4. Say hello to Allo, the future of messaging apps


At I/O Google revealed a new messaging app called Allo, which has a Google assistant built in. The mobile-only app is pretty much Google’s rival to Facebook Messenger and WhatsApp and, integrated with Google Assistant, provides users with suggestions and schedule plans. It even has an option for users to send messages with end-to-end encryption.

5. Instant Apps that launch immediately

Google also unveiled Android Instant Apps, a new project whereby users can get a subset of an existing app instantly. Instant Apps evolves Android apps to be able to run instantly, without requiring installation. With Instant Apps, a tap on a URL can open it right in an Android app, even if the user doesn’t have that app installed. “As a developer, you won’t need to build a new, separate app,” explained Suresh Ganapathy, product manager at Google. “It’s the same Android APIs, the same project, the same source code. You’ll simply update your existing Android app to take advantage of Instant Apps functionality.”

6. Android apps and Google Play coming to Chrome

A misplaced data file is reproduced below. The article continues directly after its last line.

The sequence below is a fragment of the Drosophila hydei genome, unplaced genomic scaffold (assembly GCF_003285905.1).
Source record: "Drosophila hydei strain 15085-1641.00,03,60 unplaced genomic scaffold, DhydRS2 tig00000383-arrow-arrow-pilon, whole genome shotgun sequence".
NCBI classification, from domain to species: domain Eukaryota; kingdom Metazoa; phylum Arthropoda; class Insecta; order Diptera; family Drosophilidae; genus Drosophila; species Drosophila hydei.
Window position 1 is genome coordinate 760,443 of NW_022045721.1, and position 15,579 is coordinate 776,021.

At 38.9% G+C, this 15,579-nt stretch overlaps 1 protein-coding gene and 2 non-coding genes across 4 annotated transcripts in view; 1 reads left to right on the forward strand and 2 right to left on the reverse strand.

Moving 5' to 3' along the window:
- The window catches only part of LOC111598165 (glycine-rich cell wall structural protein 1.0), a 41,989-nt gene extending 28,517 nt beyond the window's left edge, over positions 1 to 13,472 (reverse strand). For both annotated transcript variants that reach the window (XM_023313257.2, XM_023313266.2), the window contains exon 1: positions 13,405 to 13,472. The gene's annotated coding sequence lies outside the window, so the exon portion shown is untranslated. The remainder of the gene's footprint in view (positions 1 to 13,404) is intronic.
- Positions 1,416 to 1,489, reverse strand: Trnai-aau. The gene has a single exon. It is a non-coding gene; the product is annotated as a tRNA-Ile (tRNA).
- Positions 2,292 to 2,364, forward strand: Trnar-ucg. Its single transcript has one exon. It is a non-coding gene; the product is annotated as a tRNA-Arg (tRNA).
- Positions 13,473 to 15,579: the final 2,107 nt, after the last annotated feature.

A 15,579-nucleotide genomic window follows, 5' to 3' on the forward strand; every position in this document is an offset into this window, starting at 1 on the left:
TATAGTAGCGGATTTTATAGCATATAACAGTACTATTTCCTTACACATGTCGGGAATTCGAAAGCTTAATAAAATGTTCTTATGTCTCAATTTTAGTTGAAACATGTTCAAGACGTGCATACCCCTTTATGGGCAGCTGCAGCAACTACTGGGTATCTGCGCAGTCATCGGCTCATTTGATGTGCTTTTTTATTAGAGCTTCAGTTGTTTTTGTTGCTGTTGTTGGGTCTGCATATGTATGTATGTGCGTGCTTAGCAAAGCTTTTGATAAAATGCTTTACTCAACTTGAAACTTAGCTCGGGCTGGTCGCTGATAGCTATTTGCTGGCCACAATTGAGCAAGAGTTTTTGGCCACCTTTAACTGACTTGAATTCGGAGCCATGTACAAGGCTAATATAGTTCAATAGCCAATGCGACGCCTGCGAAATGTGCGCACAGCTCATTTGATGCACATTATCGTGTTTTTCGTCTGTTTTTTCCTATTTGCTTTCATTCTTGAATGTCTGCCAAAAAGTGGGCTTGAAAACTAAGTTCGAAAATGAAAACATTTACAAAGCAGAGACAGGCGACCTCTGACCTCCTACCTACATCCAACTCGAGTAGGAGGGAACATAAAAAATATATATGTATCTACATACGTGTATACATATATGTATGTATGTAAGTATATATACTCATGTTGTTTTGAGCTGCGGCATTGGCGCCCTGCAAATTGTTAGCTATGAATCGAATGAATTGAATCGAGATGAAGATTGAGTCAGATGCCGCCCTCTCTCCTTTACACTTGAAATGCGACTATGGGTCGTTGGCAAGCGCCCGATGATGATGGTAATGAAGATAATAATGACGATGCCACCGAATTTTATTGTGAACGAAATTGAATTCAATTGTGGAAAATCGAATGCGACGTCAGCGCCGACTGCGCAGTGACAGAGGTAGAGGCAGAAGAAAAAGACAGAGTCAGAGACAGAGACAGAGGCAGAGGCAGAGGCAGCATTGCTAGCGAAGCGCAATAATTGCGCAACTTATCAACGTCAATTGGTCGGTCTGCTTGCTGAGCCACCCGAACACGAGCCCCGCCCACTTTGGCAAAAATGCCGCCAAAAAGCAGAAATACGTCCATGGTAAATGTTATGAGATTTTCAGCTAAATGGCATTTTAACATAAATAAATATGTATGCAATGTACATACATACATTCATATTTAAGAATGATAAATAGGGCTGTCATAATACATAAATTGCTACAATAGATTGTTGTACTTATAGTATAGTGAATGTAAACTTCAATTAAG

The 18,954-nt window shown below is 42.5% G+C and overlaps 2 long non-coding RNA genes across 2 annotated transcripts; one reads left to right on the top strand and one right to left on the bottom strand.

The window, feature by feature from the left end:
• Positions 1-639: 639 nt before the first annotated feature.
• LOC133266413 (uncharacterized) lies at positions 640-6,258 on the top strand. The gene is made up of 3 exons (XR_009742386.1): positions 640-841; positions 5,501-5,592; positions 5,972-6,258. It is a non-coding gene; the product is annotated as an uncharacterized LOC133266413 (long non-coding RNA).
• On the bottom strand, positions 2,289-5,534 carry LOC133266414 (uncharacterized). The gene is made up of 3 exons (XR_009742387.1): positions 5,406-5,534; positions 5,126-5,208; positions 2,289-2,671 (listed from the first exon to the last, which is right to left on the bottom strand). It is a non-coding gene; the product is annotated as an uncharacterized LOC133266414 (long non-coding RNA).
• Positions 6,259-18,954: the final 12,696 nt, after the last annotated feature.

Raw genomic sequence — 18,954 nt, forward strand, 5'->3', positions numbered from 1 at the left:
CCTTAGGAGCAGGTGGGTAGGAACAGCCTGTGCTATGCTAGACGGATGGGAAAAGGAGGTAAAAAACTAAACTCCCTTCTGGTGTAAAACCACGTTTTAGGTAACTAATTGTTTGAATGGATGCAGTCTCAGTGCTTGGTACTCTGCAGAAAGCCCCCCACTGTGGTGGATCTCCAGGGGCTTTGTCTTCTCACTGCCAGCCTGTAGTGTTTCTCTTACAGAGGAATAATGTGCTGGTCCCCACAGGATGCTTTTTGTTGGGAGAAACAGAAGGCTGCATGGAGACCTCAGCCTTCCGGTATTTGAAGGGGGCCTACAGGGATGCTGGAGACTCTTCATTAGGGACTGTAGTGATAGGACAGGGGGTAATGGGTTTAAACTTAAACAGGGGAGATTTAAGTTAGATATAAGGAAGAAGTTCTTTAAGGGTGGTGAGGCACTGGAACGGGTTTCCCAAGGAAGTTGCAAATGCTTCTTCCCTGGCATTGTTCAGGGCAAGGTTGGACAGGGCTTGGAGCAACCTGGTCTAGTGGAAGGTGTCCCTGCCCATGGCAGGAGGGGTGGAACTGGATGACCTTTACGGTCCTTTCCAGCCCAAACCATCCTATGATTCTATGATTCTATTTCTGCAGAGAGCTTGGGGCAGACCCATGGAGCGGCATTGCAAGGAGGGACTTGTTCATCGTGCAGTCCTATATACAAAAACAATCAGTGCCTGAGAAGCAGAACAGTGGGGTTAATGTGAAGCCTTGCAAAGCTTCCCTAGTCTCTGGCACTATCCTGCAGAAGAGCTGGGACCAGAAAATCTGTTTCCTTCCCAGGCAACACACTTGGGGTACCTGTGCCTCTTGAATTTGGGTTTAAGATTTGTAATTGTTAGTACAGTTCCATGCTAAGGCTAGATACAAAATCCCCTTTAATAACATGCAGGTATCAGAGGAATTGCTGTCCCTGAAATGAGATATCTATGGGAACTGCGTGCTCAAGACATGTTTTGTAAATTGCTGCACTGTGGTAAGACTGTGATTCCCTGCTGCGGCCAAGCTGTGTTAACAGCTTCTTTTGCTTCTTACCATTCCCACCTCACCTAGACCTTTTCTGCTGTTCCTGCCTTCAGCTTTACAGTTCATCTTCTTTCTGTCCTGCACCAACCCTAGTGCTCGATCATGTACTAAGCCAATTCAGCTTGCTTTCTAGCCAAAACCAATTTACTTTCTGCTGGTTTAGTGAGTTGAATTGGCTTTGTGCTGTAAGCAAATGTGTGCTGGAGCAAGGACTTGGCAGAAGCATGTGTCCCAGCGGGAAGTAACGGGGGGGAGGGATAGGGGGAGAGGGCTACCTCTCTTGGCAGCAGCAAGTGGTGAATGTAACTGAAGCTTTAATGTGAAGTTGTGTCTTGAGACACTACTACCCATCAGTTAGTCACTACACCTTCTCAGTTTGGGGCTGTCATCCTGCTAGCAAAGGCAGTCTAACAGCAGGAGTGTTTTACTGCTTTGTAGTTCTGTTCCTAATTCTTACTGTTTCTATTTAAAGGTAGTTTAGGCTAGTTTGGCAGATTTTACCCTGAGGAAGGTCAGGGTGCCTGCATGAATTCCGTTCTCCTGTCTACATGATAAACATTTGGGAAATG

The good news around apps didn’t stop there. While not officially announced yet, it emerged that Google will also be bringing Android apps and Google Play directly to Chrome. According to Android Authority, this titbit of information was disclosed in a session description: “Today, we announced that we’re adding the best mobile app experiences in the world, Android apps and the Google Play store, to the best browser in the world, Chrome! Come to this session and test your Android apps for Chrome OS. You will get hands-on help from our friendly engineers on how to optimise your Android app for Chromebooks. Oh, and we will also be giving the first 50 developers to show up a free Chromebook so they can get a head start bringing their apps to Chrome!”

7. Duo, a new one-on-one HD video calling app, is coming to iOS and Android

This could be really exciting – Google revealed Duo, a new high-definition one-on-one video-calling app that will no doubt compete with Apple’s FaceTime. The move makes sense because, despite all the Android devices out there, where the rival iPhone wins is in terms of a baked-in video communications tool. Duo calls are in crisp HD video (up to 720p) and audio and the app has been optimised to work well even on spotty networks where bandwidth is limited.

8. Firebase gets upgraded with analytics and notifications

Google’s SDK for building mobile apps, Firebase, has been expanded, with a number of new features. Google is turning Firebase into a unified app platform for the 470,000-strong community of developers that use the service. It now features deeply-integrated analytics to analyse users’ behaviour in more detail and see how ad campaigns are performing, for example.

Well, that was day one. Stay tuned for more reveals from Google I/O this week.

John Kennedy is a journalist who served as editor of Silicon Republic for 17 years